I was never that enthused by the whole pop-up thing, I don’t really know why – maybe a preconceived notion that places would be ramshackle, gimmicky or perhaps even gone by the time I turned up…but I never had much interest.
But on hearing about Dock Kitchen’s elevation to a permanent eatery, my interest piqued. The site of Virgin Records for as long as I can remember, and a partnership with designer Tom Dixon who is supposedly moving into the water tower and has a small store here, this is anything but ramshackle.
You enter either from the bridge down a little alleyway, or through the courtyard where a huge suntrap terrace and burgeoning tomato and herb plants await you. There are piles of fruit and veg, and it definitely feels like a market kitchen.
At night there is an a la carte menu or a themed option. Previous themes of Catalan, Provence or Old Fashioned Italian have me quite excited. Unfortunately, our evening features an English foraging menu with an assortment of fungi, wild flowers and little known leaves, and sea vegetables such as samphire and some other pilfered nonsense. This is enthusiastically sold by a presumably ex-cubs waiter but it is a bit of a turd-polishing exercise frankly.
So our party of four press on with the a la carte, which features a prosciutto, black fig and buffalo mozzarella salad starter. Three of us have this, and it is absolutely spot on.
The ham is silky, delicious and plentiful, the figs are fresh and the mozzarella is beyond creamy and full of flavour (sometimes I think it tastes of nothing). This is the perfect summer dish, and the River Café comparisons start thick and fast. I could just have another portion of this with a bit of bread and some rosé, and die happy...
|indian clam broth|
The fourth, now rather envious diner, chose an Indian broth with various clams and mussels – nicely spiced, well-proportioned and interesting.
On to mains – the North Indian lamb chops are very well cooked, with a dollop of yoghurt and some saag aloo. This is a well put together dish and nicely pink, but it was lacking star quality and didn’t really show off the freshness, sourcing and simplicity of the Dock Kitchen.
The hake was excellent, our most popular main whereas the beef shin with broad bean salads was, as with the lamb chops, well-cooked but not exciting. Sometimes when a dish is just decent, each mouthful becomes the same and soon enough it’s an arduous task to finish. This probably had too many broad beans to remain on the right side of the generous/repetitive divide.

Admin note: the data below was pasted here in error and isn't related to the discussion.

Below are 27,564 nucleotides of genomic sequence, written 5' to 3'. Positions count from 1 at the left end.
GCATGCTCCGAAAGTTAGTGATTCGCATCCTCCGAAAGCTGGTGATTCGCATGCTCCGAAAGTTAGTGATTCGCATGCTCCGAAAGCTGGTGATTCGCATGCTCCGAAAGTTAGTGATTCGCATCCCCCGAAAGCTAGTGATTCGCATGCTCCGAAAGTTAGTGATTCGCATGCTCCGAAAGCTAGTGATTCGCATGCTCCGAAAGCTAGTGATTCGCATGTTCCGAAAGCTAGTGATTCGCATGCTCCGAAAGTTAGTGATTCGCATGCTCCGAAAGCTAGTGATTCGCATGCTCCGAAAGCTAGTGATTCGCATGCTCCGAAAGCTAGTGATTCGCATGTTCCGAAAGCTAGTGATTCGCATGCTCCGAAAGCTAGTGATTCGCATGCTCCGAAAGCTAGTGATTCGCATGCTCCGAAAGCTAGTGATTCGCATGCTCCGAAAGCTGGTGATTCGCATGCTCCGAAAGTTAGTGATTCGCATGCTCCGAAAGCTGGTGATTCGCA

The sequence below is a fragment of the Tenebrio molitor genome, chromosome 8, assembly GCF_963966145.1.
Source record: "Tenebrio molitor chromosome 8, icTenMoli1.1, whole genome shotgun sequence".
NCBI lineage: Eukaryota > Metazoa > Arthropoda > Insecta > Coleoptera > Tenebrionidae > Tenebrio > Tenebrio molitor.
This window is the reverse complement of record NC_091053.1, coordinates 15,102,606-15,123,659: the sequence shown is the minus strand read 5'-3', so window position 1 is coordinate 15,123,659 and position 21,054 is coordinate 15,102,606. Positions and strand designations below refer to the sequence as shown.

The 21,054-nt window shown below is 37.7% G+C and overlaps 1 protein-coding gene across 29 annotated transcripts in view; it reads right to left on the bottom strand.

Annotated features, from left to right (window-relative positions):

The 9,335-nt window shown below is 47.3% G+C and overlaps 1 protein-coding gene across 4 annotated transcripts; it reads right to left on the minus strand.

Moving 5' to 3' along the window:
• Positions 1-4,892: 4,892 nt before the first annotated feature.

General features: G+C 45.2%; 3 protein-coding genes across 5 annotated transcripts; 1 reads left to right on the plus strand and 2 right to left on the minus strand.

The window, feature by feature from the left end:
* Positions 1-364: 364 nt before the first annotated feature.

|beef and broad beans|
Desserts are great – a fantastically seasonal and adventurous selection of sorbets and ice creams, and a fig tart which is amazing. Crème fraiche though?! Surely there exists no dessert not enhanced by a cheeky scoop of vanilla?
The service is good, the décor is a Tom Dixon shrine which is no criticism, with nice views of the both the kitchen and the expectedly loud and boozy clientele. It’s airy albeit narrow, but huge windows and the large open courtyard over water canal ensure a feeling of space and light. I’d love to come back for a sunny Saturday al-fresco lunch.
I think this particular evening, we were a tad let down by our mains. I think the Dock Kitchen’s best angle would be one akin to The River Café, and recent newcomers such as Zucca - simple, fresh, summery food. This is July, the broths and Indian lamb chops should be saved for winter.
Bust out some fillet tagliata or ossobuco, and maybe some Spanish tomatoey fish dishes! Seasonal is important, but so is teleporting diners away to a happier place. In summer, that means sunny food and the Med is the easiest to keep seasons with. The Dock Kitchen is simultaneously upmarket and effortlessly relaxed, in a very Notting Hill way. It’s passionate if a bit too earnest, but priced seriously and professionally run.
The eclectic approach and effete themes may get the initial column inches, but gimmicks and culinary schizophrenia won’t keep ‘em coming back. There’s huge potential for a great eatery in this part of town, sandwiched between Queens Park and Notting Hill, so here’s hoping they consolidate and focus on what they demonstrably do so well. Fresh, seasonal, evocative pan-Mediterranean cooking, which is a broad enough church surely to keep their restless globetrotting chefs happy ...
Exact prices I can’t recall – starters were £8-12 and mains £14-20. Fairly reasonable. We paid about £60 per head which included three courses, two bottles of prosecco and service.Drink – 8/10
Food – 7/10
Food – 7/10
Service – 8/10
Value – 7/10
Tap water tales – 6/10 (pretending to offer tap when we suggest it)
Staff Hotness – 8/10 (intensely serious foodie staff, quite hot and rugged with it)
320 Ladbroke Grove, W10